The Bosses' District

The Bosses' District

Source photo: Société d'histoire du Lac-Saint-Jean. F1000.


Management homes and stairs, circa 1926

Société d'histoire du Lac-Saint-Jean. F1000, S21, ss3, D2b.

Hamilton Street Staff House, 2018

Société d'histoire du Lac-Saint-Jean. FSHL. 

The Bosses' District

We are in front of the stairs used by company management on their way to the hydropower plant.

The first Isle-Maligne establishment was located north of the Grande Décharge River, about 200 metres from the power plant. It was developed for management staff and called the “Bosses’ District”. Seven houses faced south; each had a large backyard and access to common garages. The people living in these houses had a great view of the facilities. The dominant architectural type of the Bosses’ street houses was “premier bungalow”, generally one-and-one-half-storey single-family homes. They were mostly symmetrical in appearance, had gable roofs and large verandas.

The street also had larger buildings, like the Staff House. Originally, the main building was designed without a glass room or garage. The four-sided gable roof had two triangular dormers on two opposite sides for attic ventilation. The rafters were visible under the roof overhangs. The upper part of the building was adorned with checkered sash windows. The front veranda featured four series of double posts. The main door was bordered with small checkered windows. The upper parts of the walls were covered with wood shingles, and the lower parts, with wood clapboard.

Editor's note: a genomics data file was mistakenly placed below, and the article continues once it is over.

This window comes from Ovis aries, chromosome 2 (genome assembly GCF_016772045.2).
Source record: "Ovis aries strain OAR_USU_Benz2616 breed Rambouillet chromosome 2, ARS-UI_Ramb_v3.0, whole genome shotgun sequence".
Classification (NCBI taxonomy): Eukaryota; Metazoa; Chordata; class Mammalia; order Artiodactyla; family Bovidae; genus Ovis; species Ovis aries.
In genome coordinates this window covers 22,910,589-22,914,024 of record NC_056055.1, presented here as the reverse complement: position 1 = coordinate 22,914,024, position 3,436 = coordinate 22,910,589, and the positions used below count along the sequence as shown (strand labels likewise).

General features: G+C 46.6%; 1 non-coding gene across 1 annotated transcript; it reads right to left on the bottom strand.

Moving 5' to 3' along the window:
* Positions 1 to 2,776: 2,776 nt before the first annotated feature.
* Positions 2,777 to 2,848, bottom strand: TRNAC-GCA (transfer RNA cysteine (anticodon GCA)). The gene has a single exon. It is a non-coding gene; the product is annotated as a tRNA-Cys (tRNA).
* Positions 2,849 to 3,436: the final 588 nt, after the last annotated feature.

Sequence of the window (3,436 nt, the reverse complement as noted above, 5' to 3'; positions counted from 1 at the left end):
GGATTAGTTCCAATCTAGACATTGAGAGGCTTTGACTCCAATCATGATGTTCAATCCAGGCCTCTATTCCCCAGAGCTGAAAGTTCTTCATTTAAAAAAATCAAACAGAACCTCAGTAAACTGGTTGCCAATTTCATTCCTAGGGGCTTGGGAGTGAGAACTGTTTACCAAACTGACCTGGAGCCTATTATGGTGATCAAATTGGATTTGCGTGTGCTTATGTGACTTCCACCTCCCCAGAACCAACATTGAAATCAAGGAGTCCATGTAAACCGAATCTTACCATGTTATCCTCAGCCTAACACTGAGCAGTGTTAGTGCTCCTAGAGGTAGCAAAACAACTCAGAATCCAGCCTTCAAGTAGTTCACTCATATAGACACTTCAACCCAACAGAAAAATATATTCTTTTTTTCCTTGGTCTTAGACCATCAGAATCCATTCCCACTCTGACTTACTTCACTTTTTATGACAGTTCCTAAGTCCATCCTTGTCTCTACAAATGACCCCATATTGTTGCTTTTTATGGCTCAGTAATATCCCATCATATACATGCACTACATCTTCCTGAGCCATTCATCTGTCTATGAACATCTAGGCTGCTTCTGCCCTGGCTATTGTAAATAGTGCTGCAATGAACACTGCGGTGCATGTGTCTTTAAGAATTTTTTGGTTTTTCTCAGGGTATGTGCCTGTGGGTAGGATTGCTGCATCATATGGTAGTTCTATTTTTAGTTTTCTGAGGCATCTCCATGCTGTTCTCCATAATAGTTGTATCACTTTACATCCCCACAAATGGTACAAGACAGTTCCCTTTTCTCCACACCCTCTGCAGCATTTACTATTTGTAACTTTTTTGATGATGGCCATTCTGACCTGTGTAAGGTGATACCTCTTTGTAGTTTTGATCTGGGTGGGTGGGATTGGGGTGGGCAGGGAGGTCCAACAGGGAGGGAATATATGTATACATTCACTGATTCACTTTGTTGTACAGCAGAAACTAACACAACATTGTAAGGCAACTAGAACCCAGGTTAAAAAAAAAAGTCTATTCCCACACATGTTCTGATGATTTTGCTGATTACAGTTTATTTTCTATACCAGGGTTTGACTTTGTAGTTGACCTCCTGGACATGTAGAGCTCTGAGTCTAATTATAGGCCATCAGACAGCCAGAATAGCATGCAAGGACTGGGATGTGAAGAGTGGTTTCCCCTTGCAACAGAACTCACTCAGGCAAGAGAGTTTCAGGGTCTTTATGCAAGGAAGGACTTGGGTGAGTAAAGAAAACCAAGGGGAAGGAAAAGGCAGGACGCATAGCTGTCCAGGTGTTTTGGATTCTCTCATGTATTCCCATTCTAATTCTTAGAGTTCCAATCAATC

In the mid-1920s, district residents asked the company to build a staircase for direct access to the power plant. It was installed across from the Staff House and gave access to the north entrance of the powerhouse. Remains of the staircase can still be seen today.

Water supply for Bosses’ District homes came from a reservoir carved into solid rock. The water came from the Grande Décharge River. It was drawn into the powerhouse, pumped to the reservoir, and then distributed by gravity to neighbourhood homes. The reservoir was covered with a four-sided roof to limit contamination, evaporation, and to prevent accidents. It was abandoned when a water tower was built at the end of the 1930s. The Odyssée des Bâtisseurs circuit passes by the remains of the infrastructure.
 



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Alma Historical Tour | Isle-Maligne

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